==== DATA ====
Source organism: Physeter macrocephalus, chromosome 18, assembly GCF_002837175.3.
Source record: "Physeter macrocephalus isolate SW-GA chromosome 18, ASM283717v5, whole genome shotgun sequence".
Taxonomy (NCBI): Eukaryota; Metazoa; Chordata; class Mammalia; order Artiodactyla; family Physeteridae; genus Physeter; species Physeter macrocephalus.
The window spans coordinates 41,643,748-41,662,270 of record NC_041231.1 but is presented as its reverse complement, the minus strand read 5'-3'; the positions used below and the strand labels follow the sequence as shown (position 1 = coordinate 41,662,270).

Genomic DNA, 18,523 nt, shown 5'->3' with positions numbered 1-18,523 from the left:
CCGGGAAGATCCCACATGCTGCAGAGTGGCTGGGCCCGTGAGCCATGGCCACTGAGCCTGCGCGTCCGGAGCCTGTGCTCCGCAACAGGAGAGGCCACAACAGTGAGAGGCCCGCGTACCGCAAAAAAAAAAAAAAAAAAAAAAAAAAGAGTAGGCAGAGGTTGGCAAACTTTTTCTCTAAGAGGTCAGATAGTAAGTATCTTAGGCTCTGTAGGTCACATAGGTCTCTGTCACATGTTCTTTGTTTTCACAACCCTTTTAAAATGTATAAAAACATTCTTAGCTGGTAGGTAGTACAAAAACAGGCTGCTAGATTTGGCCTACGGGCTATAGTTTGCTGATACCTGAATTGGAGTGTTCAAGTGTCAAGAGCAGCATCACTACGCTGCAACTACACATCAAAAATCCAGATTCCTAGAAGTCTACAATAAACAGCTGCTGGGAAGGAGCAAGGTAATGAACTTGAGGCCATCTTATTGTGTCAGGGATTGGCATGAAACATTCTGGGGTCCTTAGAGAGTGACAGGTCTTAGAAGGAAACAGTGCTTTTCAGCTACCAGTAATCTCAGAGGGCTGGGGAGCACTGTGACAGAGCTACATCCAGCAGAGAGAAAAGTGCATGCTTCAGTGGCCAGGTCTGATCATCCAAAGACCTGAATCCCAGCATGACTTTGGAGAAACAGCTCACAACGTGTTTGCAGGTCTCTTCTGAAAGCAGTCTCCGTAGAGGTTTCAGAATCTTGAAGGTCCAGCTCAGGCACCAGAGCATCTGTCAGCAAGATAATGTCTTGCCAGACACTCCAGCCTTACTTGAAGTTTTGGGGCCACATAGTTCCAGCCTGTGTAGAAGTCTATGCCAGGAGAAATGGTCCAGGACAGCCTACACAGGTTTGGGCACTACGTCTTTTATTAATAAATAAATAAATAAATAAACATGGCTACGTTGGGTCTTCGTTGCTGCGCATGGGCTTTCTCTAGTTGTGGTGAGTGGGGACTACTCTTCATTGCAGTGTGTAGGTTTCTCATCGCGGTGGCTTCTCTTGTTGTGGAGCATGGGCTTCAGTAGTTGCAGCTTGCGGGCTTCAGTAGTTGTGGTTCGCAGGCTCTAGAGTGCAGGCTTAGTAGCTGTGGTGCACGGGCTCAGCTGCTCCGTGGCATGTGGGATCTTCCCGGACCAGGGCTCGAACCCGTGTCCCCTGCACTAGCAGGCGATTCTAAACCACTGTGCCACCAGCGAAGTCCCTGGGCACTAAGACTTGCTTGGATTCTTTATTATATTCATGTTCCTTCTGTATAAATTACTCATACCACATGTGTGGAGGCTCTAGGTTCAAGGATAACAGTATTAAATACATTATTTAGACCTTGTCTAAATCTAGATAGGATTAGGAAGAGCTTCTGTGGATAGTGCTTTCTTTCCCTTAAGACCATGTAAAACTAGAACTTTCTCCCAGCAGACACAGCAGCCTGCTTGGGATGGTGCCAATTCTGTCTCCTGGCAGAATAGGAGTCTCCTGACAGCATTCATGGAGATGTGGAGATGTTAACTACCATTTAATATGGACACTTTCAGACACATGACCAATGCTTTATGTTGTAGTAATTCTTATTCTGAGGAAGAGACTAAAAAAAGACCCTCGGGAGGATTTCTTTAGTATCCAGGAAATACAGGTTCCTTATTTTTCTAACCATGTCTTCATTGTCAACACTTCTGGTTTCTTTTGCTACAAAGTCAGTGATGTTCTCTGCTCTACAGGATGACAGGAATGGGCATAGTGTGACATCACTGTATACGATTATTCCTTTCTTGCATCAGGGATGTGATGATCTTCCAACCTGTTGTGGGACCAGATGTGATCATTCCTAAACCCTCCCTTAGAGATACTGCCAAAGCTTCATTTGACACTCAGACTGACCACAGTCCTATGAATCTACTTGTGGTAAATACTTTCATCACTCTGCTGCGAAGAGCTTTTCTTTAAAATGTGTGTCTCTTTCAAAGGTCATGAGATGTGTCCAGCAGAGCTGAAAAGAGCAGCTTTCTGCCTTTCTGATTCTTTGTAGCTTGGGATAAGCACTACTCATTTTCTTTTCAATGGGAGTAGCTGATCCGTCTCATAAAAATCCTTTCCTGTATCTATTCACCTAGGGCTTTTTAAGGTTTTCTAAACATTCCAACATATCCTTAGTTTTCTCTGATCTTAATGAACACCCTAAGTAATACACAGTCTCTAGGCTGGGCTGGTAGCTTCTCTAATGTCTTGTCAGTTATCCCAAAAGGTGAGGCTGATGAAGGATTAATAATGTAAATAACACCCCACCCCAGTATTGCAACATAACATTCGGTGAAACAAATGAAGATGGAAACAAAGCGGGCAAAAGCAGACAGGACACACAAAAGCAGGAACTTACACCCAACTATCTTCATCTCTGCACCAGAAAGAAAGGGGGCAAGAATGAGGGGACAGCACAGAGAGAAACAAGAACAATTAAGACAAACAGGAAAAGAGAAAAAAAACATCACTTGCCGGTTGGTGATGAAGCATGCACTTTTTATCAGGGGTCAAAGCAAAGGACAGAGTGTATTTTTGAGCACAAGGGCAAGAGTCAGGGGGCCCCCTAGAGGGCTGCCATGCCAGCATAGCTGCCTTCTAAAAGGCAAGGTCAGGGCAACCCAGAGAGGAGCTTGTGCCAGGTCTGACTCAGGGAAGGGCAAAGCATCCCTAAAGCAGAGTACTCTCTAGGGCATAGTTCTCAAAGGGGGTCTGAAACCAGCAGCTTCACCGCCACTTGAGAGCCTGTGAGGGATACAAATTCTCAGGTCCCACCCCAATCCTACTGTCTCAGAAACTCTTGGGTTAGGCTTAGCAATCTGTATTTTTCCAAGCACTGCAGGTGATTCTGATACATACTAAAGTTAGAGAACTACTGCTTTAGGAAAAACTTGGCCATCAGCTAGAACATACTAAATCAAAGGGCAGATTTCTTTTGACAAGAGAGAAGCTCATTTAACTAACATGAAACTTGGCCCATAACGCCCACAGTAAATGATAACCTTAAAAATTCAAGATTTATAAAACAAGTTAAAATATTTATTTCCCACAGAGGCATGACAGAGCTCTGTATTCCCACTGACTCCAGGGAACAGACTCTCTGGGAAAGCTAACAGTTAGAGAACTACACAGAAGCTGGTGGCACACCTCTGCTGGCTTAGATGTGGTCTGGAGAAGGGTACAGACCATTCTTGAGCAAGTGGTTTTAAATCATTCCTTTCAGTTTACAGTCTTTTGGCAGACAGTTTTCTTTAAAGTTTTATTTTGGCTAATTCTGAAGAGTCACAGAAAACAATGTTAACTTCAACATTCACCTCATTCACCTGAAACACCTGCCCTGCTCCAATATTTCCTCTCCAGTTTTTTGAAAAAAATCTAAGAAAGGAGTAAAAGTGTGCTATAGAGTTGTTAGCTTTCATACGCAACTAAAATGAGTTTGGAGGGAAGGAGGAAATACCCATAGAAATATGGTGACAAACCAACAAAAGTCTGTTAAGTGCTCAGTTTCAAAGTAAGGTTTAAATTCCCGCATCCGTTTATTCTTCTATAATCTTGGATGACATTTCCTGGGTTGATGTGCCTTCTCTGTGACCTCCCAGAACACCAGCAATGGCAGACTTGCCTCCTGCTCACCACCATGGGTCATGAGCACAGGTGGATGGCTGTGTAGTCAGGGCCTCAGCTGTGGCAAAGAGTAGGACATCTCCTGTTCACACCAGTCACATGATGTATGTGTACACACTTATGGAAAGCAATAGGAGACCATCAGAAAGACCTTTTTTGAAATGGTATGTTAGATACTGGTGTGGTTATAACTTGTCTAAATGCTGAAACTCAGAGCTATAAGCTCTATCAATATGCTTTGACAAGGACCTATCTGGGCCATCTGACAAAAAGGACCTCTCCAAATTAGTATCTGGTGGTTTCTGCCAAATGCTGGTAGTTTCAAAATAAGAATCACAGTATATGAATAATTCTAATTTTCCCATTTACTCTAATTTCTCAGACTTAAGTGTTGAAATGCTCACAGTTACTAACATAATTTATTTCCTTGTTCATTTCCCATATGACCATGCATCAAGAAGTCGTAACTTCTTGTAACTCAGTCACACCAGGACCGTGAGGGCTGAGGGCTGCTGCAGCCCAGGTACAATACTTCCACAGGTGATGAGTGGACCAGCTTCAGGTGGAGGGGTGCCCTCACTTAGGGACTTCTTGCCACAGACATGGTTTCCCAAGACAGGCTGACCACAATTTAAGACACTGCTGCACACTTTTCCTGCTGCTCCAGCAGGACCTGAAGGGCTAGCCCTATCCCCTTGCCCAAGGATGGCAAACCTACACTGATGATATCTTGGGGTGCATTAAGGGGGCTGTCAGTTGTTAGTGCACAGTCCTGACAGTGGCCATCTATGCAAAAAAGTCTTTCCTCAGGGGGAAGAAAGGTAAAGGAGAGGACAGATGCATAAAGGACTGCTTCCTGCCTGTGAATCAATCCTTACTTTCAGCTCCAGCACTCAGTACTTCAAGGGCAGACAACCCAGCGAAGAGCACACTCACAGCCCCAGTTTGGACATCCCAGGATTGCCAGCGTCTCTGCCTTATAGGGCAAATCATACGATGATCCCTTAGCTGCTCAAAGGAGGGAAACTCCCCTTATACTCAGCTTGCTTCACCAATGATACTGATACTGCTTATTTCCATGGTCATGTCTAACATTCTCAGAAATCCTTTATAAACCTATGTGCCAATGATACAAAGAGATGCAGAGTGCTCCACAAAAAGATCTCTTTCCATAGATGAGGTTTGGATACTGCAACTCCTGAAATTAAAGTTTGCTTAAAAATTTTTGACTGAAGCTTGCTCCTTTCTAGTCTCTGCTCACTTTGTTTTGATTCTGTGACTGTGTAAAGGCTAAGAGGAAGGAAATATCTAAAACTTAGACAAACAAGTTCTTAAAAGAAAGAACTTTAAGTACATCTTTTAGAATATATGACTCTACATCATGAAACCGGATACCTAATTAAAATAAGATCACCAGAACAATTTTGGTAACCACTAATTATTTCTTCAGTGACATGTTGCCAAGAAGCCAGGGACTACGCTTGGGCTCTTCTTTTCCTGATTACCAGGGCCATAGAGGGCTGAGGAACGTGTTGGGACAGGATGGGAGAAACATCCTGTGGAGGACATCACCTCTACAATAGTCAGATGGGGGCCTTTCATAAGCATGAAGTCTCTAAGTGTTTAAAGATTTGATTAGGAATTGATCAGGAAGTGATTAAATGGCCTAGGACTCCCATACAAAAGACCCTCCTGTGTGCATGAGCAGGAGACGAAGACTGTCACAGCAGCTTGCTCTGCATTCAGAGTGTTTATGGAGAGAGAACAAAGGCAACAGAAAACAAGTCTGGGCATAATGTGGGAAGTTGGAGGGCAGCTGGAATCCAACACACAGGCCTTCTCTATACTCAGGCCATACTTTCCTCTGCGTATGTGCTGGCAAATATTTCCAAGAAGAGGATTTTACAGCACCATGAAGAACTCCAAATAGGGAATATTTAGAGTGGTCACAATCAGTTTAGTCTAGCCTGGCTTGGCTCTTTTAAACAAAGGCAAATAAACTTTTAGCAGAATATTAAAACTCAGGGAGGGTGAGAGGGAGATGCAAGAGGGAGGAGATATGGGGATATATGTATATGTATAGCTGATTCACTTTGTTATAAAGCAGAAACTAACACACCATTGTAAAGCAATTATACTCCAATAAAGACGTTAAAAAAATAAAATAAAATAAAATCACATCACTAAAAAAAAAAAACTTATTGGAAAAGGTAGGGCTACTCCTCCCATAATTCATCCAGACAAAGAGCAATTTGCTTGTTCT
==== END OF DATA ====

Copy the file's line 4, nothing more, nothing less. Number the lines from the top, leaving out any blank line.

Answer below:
The window spans coordinates 41,643,748-41,662,270 of record NC_041231.1 but is presented as its reverse complement, the minus strand read 5'-3'; the positions used below and the strand labels follow the sequence as shown (position 1 = coordinate 41,662,270).